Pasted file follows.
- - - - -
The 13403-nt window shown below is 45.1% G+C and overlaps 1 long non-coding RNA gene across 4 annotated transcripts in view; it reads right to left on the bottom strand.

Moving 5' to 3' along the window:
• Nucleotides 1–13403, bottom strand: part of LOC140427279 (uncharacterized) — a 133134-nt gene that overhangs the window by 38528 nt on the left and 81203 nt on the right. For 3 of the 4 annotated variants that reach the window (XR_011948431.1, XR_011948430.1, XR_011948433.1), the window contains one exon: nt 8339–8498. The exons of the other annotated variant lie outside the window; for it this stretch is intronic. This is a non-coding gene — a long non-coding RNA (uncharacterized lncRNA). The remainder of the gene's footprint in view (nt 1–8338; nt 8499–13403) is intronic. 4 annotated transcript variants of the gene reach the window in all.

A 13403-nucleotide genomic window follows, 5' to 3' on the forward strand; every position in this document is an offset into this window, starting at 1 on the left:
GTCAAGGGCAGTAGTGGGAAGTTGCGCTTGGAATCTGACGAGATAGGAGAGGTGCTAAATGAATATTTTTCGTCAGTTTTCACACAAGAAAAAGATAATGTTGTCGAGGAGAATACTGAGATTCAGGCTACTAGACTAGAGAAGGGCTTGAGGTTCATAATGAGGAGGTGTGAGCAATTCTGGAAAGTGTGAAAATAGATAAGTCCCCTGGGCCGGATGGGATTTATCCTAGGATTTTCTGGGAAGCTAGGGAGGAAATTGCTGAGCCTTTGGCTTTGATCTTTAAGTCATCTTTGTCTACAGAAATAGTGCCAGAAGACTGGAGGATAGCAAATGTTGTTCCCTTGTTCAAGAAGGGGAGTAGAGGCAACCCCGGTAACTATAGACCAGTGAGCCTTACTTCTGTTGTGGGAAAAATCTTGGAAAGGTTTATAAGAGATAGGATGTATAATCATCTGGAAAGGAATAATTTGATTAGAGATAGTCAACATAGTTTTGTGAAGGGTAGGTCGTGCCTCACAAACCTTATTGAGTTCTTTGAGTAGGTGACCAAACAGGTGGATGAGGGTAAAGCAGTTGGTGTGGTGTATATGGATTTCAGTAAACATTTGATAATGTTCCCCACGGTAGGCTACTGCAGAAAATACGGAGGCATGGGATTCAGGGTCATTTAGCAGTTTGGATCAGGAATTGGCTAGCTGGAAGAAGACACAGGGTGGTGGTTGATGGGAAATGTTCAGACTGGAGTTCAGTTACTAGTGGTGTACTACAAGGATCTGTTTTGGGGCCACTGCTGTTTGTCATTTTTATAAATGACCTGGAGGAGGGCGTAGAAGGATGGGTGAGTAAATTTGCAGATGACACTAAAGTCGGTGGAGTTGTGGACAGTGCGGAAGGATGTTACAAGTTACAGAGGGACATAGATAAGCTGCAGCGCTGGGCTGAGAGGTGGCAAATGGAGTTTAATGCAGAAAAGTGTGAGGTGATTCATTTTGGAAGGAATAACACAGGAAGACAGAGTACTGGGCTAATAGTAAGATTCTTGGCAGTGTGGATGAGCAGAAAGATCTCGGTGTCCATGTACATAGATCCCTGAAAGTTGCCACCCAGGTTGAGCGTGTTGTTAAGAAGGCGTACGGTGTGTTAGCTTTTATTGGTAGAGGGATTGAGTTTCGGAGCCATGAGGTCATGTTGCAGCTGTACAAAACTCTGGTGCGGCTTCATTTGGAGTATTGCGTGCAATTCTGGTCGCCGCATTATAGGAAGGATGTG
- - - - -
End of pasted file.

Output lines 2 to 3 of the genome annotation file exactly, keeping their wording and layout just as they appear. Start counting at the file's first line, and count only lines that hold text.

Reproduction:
Moving 5' to 3' along the window:
• Nucleotides 1–13403, bottom strand: part of LOC140427279 (uncharacterized) — a 133134-nt gene that overhangs the window by 38528 nt on the left and 81203 nt on the right. For 3 of the 4 annotated variants that reach the window (XR_011948431.1, XR_011948430.1, XR_011948433.1), the window contains one exon: nt 8339–8498. The exons of the other annotated variant lie outside the window; for it this stretch is intronic. This is a non-coding gene — a long non-coding RNA (uncharacterized lncRNA). The remainder of the gene's footprint in view (nt 1–8338; nt 8499–13403) is intronic. 4 annotated transcript variants of the gene reach the window in all.